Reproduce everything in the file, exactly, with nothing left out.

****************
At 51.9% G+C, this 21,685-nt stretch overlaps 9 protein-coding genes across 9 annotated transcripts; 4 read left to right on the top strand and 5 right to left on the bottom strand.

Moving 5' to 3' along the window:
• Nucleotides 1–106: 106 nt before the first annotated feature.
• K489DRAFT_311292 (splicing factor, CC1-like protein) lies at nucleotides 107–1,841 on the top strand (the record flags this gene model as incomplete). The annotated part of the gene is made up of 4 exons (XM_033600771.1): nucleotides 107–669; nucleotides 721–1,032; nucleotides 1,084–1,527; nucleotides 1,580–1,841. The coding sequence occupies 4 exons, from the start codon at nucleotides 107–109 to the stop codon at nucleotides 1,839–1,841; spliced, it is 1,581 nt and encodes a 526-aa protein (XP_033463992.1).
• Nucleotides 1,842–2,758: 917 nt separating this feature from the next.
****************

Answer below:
At 51.9% G+C, this 21,685-nt stretch overlaps 9 protein-coding genes across 9 annotated transcripts; 4 read left to right on the top strand and 5 right to left on the bottom strand.

Moving 5' to 3' along the window:
• Nucleotides 1–106: 106 nt before the first annotated feature.
• K489DRAFT_311292 (splicing factor, CC1-like protein) lies at nucleotides 107–1,841 on the top strand (the record flags this gene model as incomplete). The annotated part of the gene is made up of 4 exons (XM_033600771.1): nucleotides 107–669; nucleotides 721–1,032; nucleotides 1,084–1,527; nucleotides 1,580–1,841. The coding sequence occupies 4 exons, from the start codon at nucleotides 107–109 to the stop codon at nucleotides 1,839–1,841; spliced, it is 1,581 nt and encodes a 526-aa protein (XP_033463992.1).
• Nucleotides 1,842–2,758: 917 nt separating this feature from the next.